While average Internet connection speed is increasing, a study found that local telecommunication firms must continue to put up large capital and significant annual expenditures in order to maintain and upgrade the network infrastructure and invest in new technologies and facilities.
An academic research paper by University of the Philippines (UP) Professor Emeritus Epictetus Patalinghug, et al., called an Assessment of the Structure, Conduct, and Performance of the Philippine Telecommunications Industry, explained that the rate of change of average Internet connection speed in the Philippines is increasing, and this gap will soon be bridged by new investments in network facilities.
Data from content delivery network services provider Akamai showed that the average connection speed for fixed broadband in the country in the second quarter of 2016 increased by 23 percent over the previous quarter. Mobile broadband fared even better, with almost twice the average connection speed of fixed broadband in the same period.
In its report in 2016, Akamai said the Philippines’ average mobile Internet speed of 13.9 mbps for the July to September period was the fastest in the Asia Pacific region.
Gaining more ground in broadband speed and service delivery will mean overcoming more barriers however, among them the massive annual capital requirements to continually maintain and upgrade the network infrastructure. Local telecoms firms’ investments in major infrastructure programs are expected to continue beyond 2020.
In 2015, capital expenditures amounted to 29 percent of PLDT and Globe’s total service revenues. This ranked second only to China’s 36 percent globally. In contrast, telecoms firms in the US spent only 14 percent of their revenues on network improvements in 2015.
For 2017, PLDT and Globe have raised their capital expenditures to improve their service. PLDT plans to spend P40 billion for capital expenditures this year. The amount will be used to deploy additional frequencies, build-up fixed-line segment, and for a major network expansion to improve the coverage and quality of its voice, SMS, and mobile Internet, particularly its LTE service.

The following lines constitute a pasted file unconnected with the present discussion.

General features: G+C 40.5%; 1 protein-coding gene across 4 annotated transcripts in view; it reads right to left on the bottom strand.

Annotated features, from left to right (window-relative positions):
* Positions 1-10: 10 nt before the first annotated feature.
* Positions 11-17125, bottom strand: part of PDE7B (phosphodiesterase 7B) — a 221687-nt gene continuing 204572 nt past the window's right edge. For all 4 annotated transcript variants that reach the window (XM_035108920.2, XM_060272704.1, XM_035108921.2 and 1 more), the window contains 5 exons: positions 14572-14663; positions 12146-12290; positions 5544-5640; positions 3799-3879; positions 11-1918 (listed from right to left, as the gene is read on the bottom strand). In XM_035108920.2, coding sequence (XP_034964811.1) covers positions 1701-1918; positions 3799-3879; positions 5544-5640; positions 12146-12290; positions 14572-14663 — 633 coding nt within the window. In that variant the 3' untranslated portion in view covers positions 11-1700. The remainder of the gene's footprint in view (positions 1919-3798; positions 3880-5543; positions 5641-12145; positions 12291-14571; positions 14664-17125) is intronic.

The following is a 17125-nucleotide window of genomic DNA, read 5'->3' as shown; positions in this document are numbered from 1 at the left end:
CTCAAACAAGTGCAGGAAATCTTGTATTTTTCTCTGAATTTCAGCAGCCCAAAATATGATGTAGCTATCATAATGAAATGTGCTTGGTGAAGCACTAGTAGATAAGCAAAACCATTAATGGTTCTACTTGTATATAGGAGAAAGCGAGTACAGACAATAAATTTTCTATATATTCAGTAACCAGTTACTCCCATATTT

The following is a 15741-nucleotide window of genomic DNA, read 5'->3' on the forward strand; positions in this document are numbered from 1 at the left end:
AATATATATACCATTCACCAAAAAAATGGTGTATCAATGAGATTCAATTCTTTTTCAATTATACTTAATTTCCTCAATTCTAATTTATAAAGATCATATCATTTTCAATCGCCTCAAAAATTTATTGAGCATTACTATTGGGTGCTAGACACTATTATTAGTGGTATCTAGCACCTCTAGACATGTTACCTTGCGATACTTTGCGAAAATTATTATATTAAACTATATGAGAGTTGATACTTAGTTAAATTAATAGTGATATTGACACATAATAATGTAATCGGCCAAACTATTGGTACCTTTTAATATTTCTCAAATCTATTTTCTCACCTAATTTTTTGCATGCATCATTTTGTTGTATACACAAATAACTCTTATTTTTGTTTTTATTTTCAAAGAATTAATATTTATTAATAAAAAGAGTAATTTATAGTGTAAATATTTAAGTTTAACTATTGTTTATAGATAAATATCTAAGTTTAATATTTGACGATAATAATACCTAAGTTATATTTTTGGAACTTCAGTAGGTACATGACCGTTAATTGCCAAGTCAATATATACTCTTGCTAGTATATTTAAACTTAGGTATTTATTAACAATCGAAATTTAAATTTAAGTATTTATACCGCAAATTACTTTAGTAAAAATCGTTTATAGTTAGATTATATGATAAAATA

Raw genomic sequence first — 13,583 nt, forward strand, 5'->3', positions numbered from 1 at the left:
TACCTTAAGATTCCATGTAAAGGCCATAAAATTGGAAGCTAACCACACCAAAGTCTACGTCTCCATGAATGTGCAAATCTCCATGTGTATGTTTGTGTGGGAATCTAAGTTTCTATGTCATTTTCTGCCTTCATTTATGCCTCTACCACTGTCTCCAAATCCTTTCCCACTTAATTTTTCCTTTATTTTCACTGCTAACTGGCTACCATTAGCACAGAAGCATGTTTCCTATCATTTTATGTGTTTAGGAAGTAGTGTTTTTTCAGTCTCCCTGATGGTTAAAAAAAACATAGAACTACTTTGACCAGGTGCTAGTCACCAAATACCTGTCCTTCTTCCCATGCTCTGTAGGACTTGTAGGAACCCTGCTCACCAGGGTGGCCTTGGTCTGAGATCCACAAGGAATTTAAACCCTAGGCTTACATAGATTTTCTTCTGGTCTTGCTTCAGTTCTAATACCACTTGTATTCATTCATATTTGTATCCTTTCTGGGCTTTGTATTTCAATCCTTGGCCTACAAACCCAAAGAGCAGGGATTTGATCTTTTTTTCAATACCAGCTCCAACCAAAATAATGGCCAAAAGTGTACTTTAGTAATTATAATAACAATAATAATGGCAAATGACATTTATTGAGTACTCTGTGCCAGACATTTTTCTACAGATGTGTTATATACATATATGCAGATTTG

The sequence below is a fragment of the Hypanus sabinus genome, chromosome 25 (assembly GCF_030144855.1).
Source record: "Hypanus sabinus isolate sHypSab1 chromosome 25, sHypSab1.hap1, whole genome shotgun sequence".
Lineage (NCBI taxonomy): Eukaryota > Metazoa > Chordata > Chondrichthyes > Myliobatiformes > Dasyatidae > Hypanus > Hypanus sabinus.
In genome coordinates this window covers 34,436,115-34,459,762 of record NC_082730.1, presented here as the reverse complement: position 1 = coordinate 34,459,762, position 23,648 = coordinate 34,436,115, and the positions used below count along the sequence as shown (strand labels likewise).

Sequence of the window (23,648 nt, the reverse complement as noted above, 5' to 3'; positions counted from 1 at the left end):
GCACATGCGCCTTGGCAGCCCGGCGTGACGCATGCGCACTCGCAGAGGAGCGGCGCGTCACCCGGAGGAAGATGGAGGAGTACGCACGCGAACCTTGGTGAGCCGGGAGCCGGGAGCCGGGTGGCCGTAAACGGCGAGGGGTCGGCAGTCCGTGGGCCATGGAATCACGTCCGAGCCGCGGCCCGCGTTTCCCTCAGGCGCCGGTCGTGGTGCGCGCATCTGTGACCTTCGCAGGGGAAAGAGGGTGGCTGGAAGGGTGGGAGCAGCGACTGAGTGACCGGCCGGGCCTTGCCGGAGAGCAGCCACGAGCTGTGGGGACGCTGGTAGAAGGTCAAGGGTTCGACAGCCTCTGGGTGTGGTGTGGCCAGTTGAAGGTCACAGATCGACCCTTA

On the other hand, Globe allotted about P38 billion for capital spending in 2017, mainly for deployment of LTE services using the 700 megahertz (MHz) and 2600 MHz frequencies, increased 3G capacities, further expansion of mobile coverage, and deployment of fiber broadband technology for homes.
While local telecoms firms’ capital expenditures have been increasing significantly, this has had an adverse effect on their profitability and cash-flow margins through the years. PLDT and Globe have in fact been earning below the average rate of returns when compared to those of top Philippine firms in other industries.
A look at Return on Assets (ROA) per industry from 1997 to 2014 shows that a department stores like SM had an ROA of 14.42 percent, and a beer company such as Asia Brewery reached 12.13 percent, while PLDT and Globe recorded ROAs of only 9.18 percent and 6.70 percent respectively.
The market and competitive analysis of the industry by the research paper points to fierce competition between Globe and PLDT, particularly in terms of price competition and the race to install and upgrade facilities. The market realities of capital intensity, sunk costs, and economies of network size therefore result in lower profitability in the long run. These serve as barriers to entry for new players especially in less populated “last-mile” areas whose infrastructure deployment cost is far higher compared to dense urban areas. JING VILLAMENTE